This is the second post in a series of blogs about the proposed changes to USML Categories I, II and III. Please check back for further articles in this series. For more information about these changes, and the movement of items from ITAR to EAR, check out Part 1 in our series and read the latest firearms Export Control Reform updates.
Part 2: Where are my ITAR exemptions?
Let’s project forward and say the transition of specified products in U.S. Munitions List (USML) Categories I, II and III has occurred. You have spare parts in these categories that are ready for export. Can you use the same ITAR exemption that you’ve been using for years? The short answer is – no! If the products are no longer controlled by the ITAR, then the use of ITAR exemptions is not permissible.
There are some potential circumstance where these exemptions could still apply. For example:
- You received a part for repair using an exemption during the period of time the part was under ITAR control. You may continue to use the exemption authority under which the part was imported for re-export, or you can also look to see if any EAR authorizations may apply.
- If an item, which has transitioned to the EAR, was exported to Canada under the authority of §126.5, the exemption may continue to be utilized as the export authority for the return of the item to the U.S.
No ITAR exemptions? Now what?
The EAR will allow for the use of certain exceptions for the export, temporary import or temporary export of defense articles previously classified as ITAR controlled under USML Categories I, II and III. Those exceptions and the circumstance under which they may be utilized are:
Shipments of Limited Value (LVS):
- Complete firearms which are now under the jurisdiction of the EAR would not be eligible for License Exception LVS.
- Firearms “parts,” “components,” “accessories,” and “attachments” controlled under the EAR, other than receivers (frames), and complete breech mechanisms, including castings, forgings or stampings thereof, would be eligible for License Exception LVS, with a limit of $500 (based on the actual selling price or fair market value) per shipment.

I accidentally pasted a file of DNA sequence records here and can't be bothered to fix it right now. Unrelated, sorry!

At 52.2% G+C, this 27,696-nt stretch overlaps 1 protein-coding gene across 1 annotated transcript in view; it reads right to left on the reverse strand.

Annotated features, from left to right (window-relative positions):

- Receivers (frames), and complete breech mechanisms, including castings, forgings or stampings thereof, would be eligible for License Exception LVS if the ultimate destination is Canada.
- Guns and armament manufactured between 1890 and 1919 and for military flame throwers with an effective range less than 20 meters would be eligible for License Exception LVS, with a limit of $500 net value per shipment.
It’s worth noting that ammunition which transitioned from ITAR to EAR control would not be eligible for License Exception LVS. However, ammunition parts and components would be eligible with a limit of $100 net value per shipment.
Just as with “series 600” commodities – test, inspection and production equipment controlled under the EAR for firearms, guns and armament and ammunition/ordnance would be eligible for License Exception LVS with a limit of $3,000 net value per shipment.
Baggage Exception (BAG):
- United States citizens and permanent resident aliens leaving the United States temporarily may use the BAG exception to take up to three firearms controlled by proposed ECCN 0A501 and up to 1,000 rounds of ammunition for such firearms controlled by the EAR for personal use while abroad.
- Nonresident aliens leaving the United States may use the BAG exception to take firearms, “accessories,” “attachments,” “components,” “parts,” and ammunition controlled by the EAR that they lawfully brought into the United States.
Strategic Trade Authorization Exception (STA):
- Firearms controlled under ECCN 0A501 and most “parts,” “components,” “accessories,” and “attachments” controlled under the EAR are ineligible for License Exception STA.
- Only those “parts,” “components,” “accessories,” and “attachments” which are “specially designed” for EAR, or ITAR-controlled firearms that are not specifically listed either on the CCL or USML, will qualify for export under License Exception STA.
License Exception GOV:
- For governments, international organizations, international inspections under the Chemical Weapons Convention, and the International Space Station, License Exception GOV would authorize the export of non-automatic and semi-automatic firearms and “parts” and “components” controlled by the EAR (with the limitations that currently exist in § 740.11) to U.S. government employees, to/for the use of servicemen’s club (for service members or civilian employees), for/on behalf of the U.S. Government (including contractors, government employees, their families and household employees).
Additional exceptions may be available. Part 740 of the EAR should be consulted. If your proposed transaction qualifies for the use of an exception, remember to review the corresponding section of the EAR and determine what requirements and documentation must be complied with.
If you need help understanding these changes and how they impact your business, schedule a no-charge consultation with one of our team members today.
Jim McShane is a Sr. Consultant, Trade Compliance for Export Solutions -- a full-service consulting firm specializing in ITAR and EAR regulations.